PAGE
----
About three years ago, I took my first child to her first dentist appointment. It went well despite my trepidation (she does not react well to appointments of a medical nature).
Three years in and we’re still going for regular dental appointments with minimal fuss (actually, she’s downright awesome at it!) and she is regularly given a clean bill of dental health.
However, I’m sure she’s not brushing her teeth as well as she could. And she doesn’t floss. (My fault. I’ve always thought of flossing as an adult activity; not something a four-year-old does.)
Now I’m facing the first dentist appointment of my second child. I’m not so afraid this time. Maybe I should be, though.
My son has been brushing his own teeth for about a year and a half, maybe less. I know he’s not doing it properly. I try to follow-up with an attempt of my own. Sometimes he lets me. Sometimes he’s not so receptive.
About a year ago, we switched dentists and I asked him for tips to help my kids with their brushing and dental hygiene practices.
He showed them (and me) how they should brush. He told them (and me) about flossing. And then he sent us on our way. I felt a little lost because I knew that none of what he had said had sunk in with my kids and I knew it was going to be my fight to get them to follow his instructions which they didn’t actually absorb and will of course think that I am forcing them to do something they don’t want to do.
And I was right. I gently encouraged them, I made up silly brushing games, we sang songs, I tried brushing and flossing with them. I tried doing it for them. And their dental hygiene routines improved somewhat, leveled off and have stayed the same ever since.
And at each visit to the dentist, I’m reminded that, although my daughter’s dental health is basically fine, she (therefore, I) needs to do a better job.
Recently, I had the good fortune to receive a tip sheet from Dr. Walter Heidary, dentist and founder of Childventures Early Learning Academy.
Now I have a few tricks up my sleeve and more confidence in how to help my kids learn proper oral hygiene and make it part of their personal dental health care.
ORAL HEALTH TIPS FOR PRESCHOOLERS
Tips parents should know about food:
- NUTRITIOUS FOODS CAN HURT TEETH. Sticky foods, foods that cling to teeth, or get caught in the grooves of teeth such as dried cereals, dried fruits, crackers, milk, honey, etc., are a contributing factor to cavities. Even foods advertised as Whole Grains or All Natural can be factors. READ YOUR LABELS. Many of these nutritious foods have sugars added to improve taste, some even have synthetic nutrients added and may not be as healthy as they first appear.
- One food that is widely believed to actually help prevent cavities is CHEESE. Cheese helps to neutralize acid in the mouth.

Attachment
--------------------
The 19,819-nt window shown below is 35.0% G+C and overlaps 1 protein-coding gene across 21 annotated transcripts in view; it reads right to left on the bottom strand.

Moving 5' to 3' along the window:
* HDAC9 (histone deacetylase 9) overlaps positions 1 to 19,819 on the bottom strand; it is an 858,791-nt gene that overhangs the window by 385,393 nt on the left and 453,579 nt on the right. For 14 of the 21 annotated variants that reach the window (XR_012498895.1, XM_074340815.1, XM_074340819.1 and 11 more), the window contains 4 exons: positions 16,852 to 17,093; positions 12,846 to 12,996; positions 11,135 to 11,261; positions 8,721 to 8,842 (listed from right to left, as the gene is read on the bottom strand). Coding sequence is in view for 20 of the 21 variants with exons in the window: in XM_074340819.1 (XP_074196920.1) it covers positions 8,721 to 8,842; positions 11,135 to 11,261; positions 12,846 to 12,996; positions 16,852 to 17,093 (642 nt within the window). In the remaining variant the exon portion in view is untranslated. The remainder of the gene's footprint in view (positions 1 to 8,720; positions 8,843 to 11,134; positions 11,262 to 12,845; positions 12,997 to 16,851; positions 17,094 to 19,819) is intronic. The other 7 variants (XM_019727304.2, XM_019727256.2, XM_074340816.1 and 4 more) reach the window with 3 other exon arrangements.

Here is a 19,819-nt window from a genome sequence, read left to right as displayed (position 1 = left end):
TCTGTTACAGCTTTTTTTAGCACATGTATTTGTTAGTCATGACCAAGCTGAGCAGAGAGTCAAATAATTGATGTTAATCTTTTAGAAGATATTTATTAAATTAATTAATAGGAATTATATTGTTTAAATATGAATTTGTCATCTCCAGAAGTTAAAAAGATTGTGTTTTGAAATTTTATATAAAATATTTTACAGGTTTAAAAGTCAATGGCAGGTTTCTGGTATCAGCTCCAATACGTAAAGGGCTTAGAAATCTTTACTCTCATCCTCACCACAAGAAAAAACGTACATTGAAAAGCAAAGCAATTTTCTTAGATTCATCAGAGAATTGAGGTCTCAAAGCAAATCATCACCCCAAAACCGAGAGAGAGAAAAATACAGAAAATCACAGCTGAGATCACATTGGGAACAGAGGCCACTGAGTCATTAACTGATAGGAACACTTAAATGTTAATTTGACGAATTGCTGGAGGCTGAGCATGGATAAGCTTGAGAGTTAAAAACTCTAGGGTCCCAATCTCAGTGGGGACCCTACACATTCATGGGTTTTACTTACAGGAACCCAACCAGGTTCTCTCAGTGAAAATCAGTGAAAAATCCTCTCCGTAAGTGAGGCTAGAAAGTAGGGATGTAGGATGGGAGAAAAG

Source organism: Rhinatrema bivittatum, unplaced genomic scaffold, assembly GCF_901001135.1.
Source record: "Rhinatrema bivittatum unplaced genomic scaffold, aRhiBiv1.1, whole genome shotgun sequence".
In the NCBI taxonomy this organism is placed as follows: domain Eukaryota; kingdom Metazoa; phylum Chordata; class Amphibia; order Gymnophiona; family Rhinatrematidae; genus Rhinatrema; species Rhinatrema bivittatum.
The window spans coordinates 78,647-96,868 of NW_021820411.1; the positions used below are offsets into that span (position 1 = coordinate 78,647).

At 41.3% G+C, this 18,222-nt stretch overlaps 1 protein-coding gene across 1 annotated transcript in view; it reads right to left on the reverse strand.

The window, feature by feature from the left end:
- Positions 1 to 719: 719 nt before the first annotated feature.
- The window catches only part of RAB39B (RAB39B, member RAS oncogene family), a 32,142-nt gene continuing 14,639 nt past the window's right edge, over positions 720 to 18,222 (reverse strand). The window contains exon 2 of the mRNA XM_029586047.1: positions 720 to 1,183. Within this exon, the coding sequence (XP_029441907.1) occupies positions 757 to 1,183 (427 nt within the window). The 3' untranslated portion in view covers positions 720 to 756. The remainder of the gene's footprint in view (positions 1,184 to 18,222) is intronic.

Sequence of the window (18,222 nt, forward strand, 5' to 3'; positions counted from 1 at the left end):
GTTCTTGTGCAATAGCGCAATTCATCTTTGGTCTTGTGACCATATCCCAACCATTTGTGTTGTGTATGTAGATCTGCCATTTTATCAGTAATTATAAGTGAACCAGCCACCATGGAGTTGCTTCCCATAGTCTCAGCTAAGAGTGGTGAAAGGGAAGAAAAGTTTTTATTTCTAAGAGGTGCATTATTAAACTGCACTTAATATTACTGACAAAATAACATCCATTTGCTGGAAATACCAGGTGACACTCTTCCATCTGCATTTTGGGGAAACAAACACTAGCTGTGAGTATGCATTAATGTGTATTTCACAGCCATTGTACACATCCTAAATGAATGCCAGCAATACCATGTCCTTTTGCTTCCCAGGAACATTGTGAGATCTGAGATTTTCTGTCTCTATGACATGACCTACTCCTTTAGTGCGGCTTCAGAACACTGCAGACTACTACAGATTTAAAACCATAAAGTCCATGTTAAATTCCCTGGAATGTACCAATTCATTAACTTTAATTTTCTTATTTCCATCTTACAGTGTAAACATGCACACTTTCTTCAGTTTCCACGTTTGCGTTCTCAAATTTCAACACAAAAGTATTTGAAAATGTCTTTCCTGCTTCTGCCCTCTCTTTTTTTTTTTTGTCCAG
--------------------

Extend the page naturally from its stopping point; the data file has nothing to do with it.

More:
- TIME OF EXPOSURE is important with food as well. It is much better to have a sugary snack all in one sitting than to sip or snack on small amounts throughout the day. This way all sugar enters the mouth at once and can be rinsed away by saliva or water. Be cautious of sippy cups and bottles that toddlers carry and sip from all day long.
- NEVER TAKE A BOTTLE TO BED. The only exception to this rule is if the bottle contains water.
- RINSE WITH WATER OFTEN. This will help to remove sugars from the mouth and foods that cling to teeth.
- Crunchy foods such as VEGETABLES are not only healthy but they can also help to increase saliva flow, which helps to rinse away sugars that are present in children’s mouths.
A few tips for when struggling with brushing:
- CONSISTENCY is key. Children may protest and struggle at first but will eventually fall into routines. Aim for the same time of day (e.g. upon waking and going to bed), also the same place in the house.
- FOR INFANTS use a face cloth to wipe their gums, even before teeth are present to help them become accustomed to the feeling. Once teeth start erupting you can continue this practice with a finger brush.
- Get them INVOLVED. Sometimes, something as simple as letting them help pick out their own brush at the store can help.
- Have them watch yourself or an older sibling brushing. Discuss the SOUND the toothbrush is making and have them try to duplicate it with their own toothbrush.
- COUNTING is also an effective tool when having trouble with your child remaining open. If they know you are going to count to 10 then come out of their mouth, they are more likely to stay open a couple of seconds longer. Do this, and then give them a chance to close, or spit. Offer them OPTIONS on which part of the mouth to count to 10 in next (e.g. should we do the top next, or the bottom?)
- PATTERNS. Once they are comfortable letting you in their mouth to brush or starting to brush independently, develop a pattern that touches each tooth. Have the child help decide on the pattern for their own mouth (e.g. bottom first right to left, then same on top; front-to-back on each side etc.)
- PATIENCE is important. If you are frustrated, they will also be. Try and make this as much fun as you can so they don’t dread it every day. Sing songs, play music, dance, hunt sugar bugs, whatever works for your child.
- FOLLOW THROUGH. What would you do if your child didn’t want to have a bath? Teeth are a vital part of their health and MUST be cleaned one way or another.
The oral health tips were produced by Beth Matthews, Director of the Children’s Self Care Dental Program at Desired Smiles, Dr. Heidary’s dental practice in Burlington, Ontario.